This actually helps us in cosmology because the process of structure formation is not so fast that it destroys all memory of the initial conditions, which is what happens when stars form. When we look at the large-scale structure of the galaxy distribution we are therefore seeing something which contains a memory of where it came from. I’ve blogged before about what started the whole thing off here.

Here’s a (very low-budget) animation of the formation of structure in the expanding universe as computed by an N-body code. The only subtlety in this is that it is in comoving coordinates, which expand with the universe: the box should really be getting bigger but is continually rescaled with the expansion to keep it the same size on the screen.

You can see that filaments form in profusion but these merge and disrupt in such a way that the characteristic size of the pattern evolves with time. This is called hierarchical clustering.

One of the questions I got by email after the talk was basically that if the same gravitational instability produced stars and large-scale structure, why wasn’t the whole universe just made of enormous star-like structures rather than all these strange filaments and things?

Part of the explanation is that the filaments are relatively transient things. The dominant picture is one in which the filaments and clusters
become incorporated in larger-scale structures but really dense concentrations, such as the spiral galaxies, which do
indeed look a bit like big solar systems, are relatively slow to form.

When a non-expanding cloud of gas collapses to form a star there is also some transient filamentary structure  but the processes involved go so rapidly that it is all swept away quickly. Out there in the expanding universe we can still see the cobwebs.

## Crash! Bang! Wallop! What a Picture!

Posted in Uncategorized on November 22, 2009 by telescoper

## A Little Bit of Chaos

Posted in The Universe and Stuff with tags , , , , , , , , on November 21, 2009 by telescoper

The era of modern physics could be said to have begun in 1687 with the publication by Sir Isaac Newton of his great Philosophiae Naturalis Principia Mathematica, (Principia for short). In this magnificent volume, Newton presented a mathematical theory of all known forms of motion and, for the first time, gave clear definitions of the concepts of force and momentum. Within this general framework he derived a new theory of Universal Gravitation and used it to explain the properties of planetary orbits previously discovered but unexplained by Johannes Kepler. The classical laws of motion and his famous “inverse square law” of gravity have been superseded by more complete theories when dealing with very high speeds or very strong gravity, but they nevertheless continue supply a very accurate description of our everyday physical world.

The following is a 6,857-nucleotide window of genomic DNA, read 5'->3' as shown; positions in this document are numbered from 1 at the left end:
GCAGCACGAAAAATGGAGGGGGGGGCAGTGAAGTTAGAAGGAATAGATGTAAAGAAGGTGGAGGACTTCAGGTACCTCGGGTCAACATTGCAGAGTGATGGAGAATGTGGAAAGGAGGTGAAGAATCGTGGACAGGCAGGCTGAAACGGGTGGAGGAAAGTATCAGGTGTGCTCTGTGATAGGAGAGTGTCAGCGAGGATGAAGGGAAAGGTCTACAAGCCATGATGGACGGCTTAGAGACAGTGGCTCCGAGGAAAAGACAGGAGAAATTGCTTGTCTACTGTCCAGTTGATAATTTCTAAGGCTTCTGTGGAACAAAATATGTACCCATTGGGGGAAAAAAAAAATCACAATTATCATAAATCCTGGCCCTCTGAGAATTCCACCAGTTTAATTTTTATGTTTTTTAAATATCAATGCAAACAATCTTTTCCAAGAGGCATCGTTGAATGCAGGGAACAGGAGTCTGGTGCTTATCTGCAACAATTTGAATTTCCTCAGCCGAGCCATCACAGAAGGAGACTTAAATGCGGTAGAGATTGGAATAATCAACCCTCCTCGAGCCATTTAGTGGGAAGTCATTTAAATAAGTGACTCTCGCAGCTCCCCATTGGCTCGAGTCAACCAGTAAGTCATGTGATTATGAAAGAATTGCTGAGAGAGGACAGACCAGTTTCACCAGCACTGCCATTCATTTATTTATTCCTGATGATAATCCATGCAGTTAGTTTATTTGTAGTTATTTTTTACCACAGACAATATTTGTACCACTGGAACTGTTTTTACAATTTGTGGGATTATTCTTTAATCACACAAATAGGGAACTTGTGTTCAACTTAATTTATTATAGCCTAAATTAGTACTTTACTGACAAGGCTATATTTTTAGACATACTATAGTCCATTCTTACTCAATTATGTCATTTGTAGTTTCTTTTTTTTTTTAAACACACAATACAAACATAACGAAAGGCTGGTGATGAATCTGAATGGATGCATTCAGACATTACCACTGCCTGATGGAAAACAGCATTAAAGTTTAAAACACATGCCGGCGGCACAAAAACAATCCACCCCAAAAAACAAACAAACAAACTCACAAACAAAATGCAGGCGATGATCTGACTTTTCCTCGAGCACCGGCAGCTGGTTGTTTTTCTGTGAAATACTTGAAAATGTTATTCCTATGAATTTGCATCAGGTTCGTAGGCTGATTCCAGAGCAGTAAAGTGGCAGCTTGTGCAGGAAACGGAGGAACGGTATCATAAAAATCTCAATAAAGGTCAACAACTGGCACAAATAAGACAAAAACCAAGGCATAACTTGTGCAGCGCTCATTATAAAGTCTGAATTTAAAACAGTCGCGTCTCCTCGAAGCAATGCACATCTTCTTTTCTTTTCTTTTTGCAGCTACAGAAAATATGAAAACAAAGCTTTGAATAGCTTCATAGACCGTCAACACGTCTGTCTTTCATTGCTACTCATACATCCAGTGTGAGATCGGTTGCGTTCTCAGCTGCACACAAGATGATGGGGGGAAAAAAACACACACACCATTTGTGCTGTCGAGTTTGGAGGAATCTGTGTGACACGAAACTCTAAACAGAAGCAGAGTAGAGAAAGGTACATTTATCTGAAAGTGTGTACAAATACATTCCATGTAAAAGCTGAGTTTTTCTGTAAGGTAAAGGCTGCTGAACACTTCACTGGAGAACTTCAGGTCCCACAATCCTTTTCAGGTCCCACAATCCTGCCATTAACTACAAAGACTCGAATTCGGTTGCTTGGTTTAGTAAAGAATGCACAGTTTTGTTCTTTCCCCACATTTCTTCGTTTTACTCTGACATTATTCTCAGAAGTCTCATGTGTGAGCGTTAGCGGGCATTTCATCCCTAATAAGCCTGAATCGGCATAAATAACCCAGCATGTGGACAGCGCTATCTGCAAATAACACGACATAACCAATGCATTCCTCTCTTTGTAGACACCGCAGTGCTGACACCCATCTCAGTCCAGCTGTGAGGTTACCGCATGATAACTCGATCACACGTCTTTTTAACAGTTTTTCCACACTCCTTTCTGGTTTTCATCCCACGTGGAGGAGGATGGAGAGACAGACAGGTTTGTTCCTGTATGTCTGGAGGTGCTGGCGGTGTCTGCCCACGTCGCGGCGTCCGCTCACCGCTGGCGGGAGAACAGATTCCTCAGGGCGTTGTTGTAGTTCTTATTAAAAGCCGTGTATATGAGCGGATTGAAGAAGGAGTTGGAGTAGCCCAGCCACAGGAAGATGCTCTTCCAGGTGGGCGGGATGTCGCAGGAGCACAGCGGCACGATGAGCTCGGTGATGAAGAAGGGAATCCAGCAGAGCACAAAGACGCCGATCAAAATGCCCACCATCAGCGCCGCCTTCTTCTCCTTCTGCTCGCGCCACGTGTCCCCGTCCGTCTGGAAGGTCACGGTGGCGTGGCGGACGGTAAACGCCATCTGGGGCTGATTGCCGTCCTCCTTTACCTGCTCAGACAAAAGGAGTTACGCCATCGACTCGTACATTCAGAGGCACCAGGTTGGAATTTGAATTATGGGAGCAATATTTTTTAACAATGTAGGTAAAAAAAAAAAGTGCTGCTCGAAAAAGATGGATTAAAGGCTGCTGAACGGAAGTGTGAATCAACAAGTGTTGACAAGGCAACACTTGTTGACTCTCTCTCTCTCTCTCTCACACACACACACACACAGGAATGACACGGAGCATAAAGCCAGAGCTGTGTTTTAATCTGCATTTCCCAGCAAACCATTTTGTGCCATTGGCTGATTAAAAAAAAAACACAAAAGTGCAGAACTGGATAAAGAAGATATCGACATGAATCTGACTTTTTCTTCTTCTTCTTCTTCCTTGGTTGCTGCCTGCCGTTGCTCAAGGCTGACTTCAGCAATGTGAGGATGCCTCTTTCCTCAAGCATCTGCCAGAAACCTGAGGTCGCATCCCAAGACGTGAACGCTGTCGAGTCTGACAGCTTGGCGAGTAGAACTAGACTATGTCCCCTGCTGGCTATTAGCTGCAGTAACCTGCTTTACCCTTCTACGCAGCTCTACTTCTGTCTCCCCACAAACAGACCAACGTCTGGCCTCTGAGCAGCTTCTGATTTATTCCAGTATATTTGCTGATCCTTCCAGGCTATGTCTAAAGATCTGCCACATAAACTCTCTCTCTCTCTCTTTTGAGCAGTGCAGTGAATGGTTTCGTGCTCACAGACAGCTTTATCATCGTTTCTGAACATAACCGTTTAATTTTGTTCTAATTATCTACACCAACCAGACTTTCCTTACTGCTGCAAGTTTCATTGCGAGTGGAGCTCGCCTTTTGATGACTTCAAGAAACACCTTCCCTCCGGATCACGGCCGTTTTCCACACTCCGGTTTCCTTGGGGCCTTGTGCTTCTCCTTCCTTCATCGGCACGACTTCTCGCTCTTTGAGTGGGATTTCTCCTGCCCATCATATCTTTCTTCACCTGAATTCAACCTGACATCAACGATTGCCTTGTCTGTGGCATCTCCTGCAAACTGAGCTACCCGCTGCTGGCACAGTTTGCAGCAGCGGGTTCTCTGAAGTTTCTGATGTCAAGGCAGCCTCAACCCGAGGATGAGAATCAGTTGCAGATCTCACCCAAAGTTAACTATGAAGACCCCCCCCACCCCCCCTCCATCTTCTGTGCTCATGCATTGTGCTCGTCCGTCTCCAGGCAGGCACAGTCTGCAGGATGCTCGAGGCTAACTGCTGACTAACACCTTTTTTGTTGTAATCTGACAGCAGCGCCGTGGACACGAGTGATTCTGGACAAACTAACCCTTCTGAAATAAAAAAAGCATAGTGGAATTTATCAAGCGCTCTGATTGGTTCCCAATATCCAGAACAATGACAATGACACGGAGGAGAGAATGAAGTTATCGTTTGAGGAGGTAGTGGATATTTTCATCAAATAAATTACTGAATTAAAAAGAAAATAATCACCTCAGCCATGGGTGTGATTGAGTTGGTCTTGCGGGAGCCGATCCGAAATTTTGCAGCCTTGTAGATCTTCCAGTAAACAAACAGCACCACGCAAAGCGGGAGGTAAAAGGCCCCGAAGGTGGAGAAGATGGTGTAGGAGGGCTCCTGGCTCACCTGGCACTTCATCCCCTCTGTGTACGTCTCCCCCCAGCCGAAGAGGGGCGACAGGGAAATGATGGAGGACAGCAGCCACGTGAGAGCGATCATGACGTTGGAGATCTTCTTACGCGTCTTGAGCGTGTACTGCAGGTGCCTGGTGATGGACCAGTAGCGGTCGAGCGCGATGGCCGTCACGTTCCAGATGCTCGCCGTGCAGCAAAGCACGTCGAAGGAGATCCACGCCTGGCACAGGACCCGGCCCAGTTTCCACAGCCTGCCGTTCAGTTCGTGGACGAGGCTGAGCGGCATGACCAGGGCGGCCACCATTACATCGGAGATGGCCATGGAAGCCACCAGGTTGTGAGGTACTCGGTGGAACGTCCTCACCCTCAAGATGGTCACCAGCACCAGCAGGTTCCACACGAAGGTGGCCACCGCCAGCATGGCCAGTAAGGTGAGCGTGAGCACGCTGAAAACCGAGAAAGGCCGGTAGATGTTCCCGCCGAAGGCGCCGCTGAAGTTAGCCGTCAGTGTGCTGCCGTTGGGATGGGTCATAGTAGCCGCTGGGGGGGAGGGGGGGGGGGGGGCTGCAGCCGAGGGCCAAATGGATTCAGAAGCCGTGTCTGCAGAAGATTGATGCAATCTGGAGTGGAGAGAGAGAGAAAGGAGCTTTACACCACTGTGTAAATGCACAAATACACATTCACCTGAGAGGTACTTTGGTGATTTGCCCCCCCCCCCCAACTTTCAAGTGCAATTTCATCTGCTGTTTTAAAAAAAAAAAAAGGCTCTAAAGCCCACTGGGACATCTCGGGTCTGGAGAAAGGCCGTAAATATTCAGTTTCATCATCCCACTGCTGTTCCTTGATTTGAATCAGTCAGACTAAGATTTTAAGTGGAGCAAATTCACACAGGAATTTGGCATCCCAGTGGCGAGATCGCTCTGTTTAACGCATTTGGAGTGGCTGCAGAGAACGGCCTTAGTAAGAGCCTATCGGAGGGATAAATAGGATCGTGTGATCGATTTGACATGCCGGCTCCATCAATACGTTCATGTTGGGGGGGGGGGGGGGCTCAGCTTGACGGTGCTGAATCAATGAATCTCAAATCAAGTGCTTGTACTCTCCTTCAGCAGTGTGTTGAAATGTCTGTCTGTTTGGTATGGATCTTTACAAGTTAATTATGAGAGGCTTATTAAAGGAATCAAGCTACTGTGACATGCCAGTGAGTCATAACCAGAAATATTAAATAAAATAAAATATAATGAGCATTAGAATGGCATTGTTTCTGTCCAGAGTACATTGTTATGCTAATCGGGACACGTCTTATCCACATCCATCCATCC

Newton’s laws have a rigidly deterministic structure. What I mean by this is that, given precise information about the state of a system at some time then one can use Newtonian mechanics to calculate the precise state of the system at any later time. The orbits of the planets, the positions of stars in the sky, and the occurrence of eclipses can all be predicted to very high accuracy using this theory.

At this point it is useful to mention that most physicists do not use Newton’s laws in the form presented in the Principia, but in a more elegant language named after Sir William Rowan Hamilton. The point about Newton’s laws of motion is that they are expressed mathematically as differential equations: they are expressed in terms of rates of changes of things. For instance, the force on a body gives the rate of change of the momentum of the body. Generally speaking, differential equations are very nasty things to solve which is a shame because most a great deal of theoretical physics involves them. Hamilton realised that it was possible to express Newton’s laws in a way that did not involve clumsy mathematics of this type. His formalism was equivalent, in the sense that one could obtain the basic differential equations from it, but easier to use in general situations. The key concept he introduced – now called the Hamiltonian – is a single mathematical function that depends on both the positions q and momenta p of the particles in a system, say H(q,p). This function is constructed from the different forms of energy (kinetic and potential) in the system, and how they depend on the p’s and q’s, but the details of how this works out don’t matter. Suffice to say that knowing the Hamiltonian for a system is tantamount to a full classical description of its behaviour.